U.S Citizens Over Use The Privilege Of Government Assistance And Welfare
Debate Rounds (3)
It was because of the government's inaction to address widespread poverty that the French Revolution, the Arab Spring, and the Cuban Revolution blossomed.
Now, more than ever, government assistance will be needed as technology will reduce the human labor force, putting millions more out of work. And what should these people do?
The claim that citizens over use government assistance and welfare is over-exaggerated when you look at the numbers, and it also assumes that the people who are using government assistance are using it in a climate of economic expansion or in an area where ample jobs are available.
According to the latest report from the Center on Budget and Policy Priorities, they noted that almost 50% of SNAP families with children are working families, and also continued:
"Over the last two decades, large shares of SNAP households have become working households. In 1989, 42 percent of all SNAP households received cash welfare benefits and only 20 percent had earned income. By 2010, over three times as many SNAP households worked as relied solely on welfare benefits for their income.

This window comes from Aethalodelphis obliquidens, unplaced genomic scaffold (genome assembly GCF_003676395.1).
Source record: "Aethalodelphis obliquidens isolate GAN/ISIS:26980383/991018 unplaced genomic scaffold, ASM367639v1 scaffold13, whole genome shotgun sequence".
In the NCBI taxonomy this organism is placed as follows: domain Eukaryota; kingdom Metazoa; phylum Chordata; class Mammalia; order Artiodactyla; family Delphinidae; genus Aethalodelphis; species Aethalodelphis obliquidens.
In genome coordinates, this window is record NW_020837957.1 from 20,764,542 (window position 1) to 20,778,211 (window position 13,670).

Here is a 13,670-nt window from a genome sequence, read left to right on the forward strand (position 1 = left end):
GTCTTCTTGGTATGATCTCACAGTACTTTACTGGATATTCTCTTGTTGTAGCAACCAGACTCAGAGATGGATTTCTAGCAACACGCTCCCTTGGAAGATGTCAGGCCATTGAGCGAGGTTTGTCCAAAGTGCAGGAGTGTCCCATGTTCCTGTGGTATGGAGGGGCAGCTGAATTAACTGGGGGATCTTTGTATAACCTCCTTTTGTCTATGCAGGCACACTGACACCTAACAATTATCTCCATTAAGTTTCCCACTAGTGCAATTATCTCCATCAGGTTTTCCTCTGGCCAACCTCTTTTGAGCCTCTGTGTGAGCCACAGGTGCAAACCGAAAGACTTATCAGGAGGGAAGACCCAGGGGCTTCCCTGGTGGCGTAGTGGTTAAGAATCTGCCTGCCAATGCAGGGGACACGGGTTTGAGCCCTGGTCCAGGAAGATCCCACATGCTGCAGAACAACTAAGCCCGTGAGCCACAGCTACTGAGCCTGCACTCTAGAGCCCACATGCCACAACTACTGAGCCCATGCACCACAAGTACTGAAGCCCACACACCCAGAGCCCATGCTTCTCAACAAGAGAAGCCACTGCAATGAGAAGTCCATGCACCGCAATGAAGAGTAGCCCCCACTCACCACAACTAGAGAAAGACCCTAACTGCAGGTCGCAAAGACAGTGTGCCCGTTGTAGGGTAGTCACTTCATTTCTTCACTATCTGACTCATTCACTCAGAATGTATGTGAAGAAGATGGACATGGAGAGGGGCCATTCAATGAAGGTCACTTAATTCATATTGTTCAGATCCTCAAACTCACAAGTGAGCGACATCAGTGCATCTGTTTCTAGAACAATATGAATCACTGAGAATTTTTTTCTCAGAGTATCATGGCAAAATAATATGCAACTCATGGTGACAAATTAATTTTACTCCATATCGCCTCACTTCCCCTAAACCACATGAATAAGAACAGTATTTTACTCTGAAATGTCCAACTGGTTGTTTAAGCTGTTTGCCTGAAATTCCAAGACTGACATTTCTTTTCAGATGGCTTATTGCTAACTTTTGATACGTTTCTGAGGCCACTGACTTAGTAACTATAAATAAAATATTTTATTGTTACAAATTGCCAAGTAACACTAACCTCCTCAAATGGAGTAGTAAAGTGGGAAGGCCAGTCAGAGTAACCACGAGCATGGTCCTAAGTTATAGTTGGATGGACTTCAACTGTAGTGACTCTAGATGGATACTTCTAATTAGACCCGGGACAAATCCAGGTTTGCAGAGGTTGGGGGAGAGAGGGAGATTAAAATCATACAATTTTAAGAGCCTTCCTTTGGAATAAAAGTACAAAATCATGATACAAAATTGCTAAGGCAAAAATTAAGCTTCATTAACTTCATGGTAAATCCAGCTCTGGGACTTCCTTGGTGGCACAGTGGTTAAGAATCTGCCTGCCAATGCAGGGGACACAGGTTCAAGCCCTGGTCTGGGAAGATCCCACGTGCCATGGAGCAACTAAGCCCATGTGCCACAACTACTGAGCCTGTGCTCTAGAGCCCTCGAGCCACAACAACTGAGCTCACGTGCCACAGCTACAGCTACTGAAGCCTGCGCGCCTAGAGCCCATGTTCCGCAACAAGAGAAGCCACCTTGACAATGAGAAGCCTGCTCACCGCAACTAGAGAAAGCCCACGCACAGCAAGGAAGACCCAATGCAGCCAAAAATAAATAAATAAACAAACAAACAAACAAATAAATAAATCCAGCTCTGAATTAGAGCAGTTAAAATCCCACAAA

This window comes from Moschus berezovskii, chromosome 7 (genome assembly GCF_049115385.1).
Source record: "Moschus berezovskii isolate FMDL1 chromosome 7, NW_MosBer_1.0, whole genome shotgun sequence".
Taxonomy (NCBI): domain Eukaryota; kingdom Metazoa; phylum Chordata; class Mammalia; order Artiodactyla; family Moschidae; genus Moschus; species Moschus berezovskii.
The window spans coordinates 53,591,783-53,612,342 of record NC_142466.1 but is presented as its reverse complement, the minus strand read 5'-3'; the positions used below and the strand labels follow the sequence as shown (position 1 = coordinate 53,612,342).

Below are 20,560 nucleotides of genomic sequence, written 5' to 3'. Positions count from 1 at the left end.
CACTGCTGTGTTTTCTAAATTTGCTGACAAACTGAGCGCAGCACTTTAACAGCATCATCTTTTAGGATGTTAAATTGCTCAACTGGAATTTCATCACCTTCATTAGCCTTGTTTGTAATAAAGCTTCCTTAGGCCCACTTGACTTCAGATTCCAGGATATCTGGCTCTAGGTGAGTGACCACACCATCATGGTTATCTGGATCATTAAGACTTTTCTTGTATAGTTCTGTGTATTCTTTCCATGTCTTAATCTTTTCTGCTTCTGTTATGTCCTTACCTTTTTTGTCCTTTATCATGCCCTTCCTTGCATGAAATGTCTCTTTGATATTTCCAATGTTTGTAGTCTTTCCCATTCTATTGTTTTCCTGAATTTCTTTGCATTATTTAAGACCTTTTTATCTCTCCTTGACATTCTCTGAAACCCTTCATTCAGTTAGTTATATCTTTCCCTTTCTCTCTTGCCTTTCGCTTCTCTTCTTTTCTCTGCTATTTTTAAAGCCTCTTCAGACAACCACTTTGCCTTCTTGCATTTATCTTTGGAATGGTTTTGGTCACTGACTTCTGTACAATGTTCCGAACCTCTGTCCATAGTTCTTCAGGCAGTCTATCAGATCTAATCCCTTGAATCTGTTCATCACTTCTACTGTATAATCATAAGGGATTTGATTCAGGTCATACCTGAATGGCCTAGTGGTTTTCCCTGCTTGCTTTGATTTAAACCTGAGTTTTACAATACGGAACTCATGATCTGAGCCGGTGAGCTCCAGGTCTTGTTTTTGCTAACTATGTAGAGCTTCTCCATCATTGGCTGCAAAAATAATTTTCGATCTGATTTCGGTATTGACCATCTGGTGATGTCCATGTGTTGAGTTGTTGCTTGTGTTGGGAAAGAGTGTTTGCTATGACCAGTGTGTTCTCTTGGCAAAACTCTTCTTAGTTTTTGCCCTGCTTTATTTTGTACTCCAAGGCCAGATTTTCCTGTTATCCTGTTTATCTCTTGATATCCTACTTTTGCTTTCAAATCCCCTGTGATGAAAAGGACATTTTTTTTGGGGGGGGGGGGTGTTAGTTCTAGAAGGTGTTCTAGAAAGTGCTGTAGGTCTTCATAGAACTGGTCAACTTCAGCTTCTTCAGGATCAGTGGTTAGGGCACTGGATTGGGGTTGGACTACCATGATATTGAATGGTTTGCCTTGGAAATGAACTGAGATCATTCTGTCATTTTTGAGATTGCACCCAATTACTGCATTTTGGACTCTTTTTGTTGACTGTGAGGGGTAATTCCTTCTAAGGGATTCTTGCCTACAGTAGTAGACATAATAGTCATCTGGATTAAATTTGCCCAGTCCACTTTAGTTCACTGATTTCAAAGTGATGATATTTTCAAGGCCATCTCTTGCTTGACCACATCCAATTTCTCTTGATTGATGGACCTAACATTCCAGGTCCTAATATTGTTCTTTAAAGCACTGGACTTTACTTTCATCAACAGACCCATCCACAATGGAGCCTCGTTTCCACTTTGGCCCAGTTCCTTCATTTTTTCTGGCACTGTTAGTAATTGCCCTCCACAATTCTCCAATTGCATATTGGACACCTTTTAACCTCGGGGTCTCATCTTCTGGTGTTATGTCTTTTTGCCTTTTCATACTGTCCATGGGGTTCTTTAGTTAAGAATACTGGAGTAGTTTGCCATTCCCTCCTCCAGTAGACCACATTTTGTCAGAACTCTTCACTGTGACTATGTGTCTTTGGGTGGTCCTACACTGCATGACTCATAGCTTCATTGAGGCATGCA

Despite the large jump in unemployment during the recession, the share of SNAP families with earnings has continued to increase in recent years. This suggests that for a growing share of the nation's workers, having a job has not been enough to keep them out of poverty." [CBPP, 7/9/12]
But the most interesting fact is that most recipients of welfare benefits are children and senior citizens. Children can't work until they are of age, and senior citizens are unable to work because of their age. Children and senior citizens also qualify for free health care.
Senior citizens who didn't make enough for retirement, or loss their jobs through outsourcing have no choice but to apply for government assistance. It is a myth, and a very hyped-up one during political campaigns and media, that the system is being abused by lazy single mothers with children. Working-age women make up 28%, and working-age men make up 17% for a total of 45%. The rest are children and the elderly.
Job training and education may be good ideas, and sound good on the campaign trail. But if after job training and education and there are still no living wage jobs, then such endeavors are minimal at best.
Lastly, according to the U.S. Department of Labor statistics website, based on the 2012 IPIA three-Year average data report, fraud in welfare benefits accounted for only 2.67% of all cases.
So, although there is abuse in any system, the small numbers of abuse shouldn't be the catalyst to deprive millions of children and seniors from a situation they can't control, which is poverty.
Juwar74 forfeited this round.
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